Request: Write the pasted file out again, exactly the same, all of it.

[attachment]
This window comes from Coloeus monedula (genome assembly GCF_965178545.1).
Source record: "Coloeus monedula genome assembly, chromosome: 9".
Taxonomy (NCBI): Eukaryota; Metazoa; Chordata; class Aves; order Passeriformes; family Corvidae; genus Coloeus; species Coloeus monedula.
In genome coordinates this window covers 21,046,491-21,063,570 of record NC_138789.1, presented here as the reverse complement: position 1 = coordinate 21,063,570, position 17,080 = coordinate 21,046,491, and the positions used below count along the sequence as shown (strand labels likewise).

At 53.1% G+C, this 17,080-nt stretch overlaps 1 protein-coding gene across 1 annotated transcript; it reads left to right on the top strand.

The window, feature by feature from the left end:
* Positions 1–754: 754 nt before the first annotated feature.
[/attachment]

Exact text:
This window comes from Coloeus monedula (genome assembly GCF_965178545.1).
Source record: "Coloeus monedula genome assembly, chromosome: 9".
Taxonomy (NCBI): Eukaryota; Metazoa; Chordata; class Aves; order Passeriformes; family Corvidae; genus Coloeus; species Coloeus monedula.
In genome coordinates this window covers 21,046,491-21,063,570 of record NC_138789.1, presented here as the reverse complement: position 1 = coordinate 21,063,570, position 17,080 = coordinate 21,046,491, and the positions used below count along the sequence as shown (strand labels likewise).

At 53.1% G+C, this 17,080-nt stretch overlaps 1 protein-coding gene across 1 annotated transcript; it reads left to right on the top strand.

The window, feature by feature from the left end:
* Positions 1–754: 754 nt before the first annotated feature.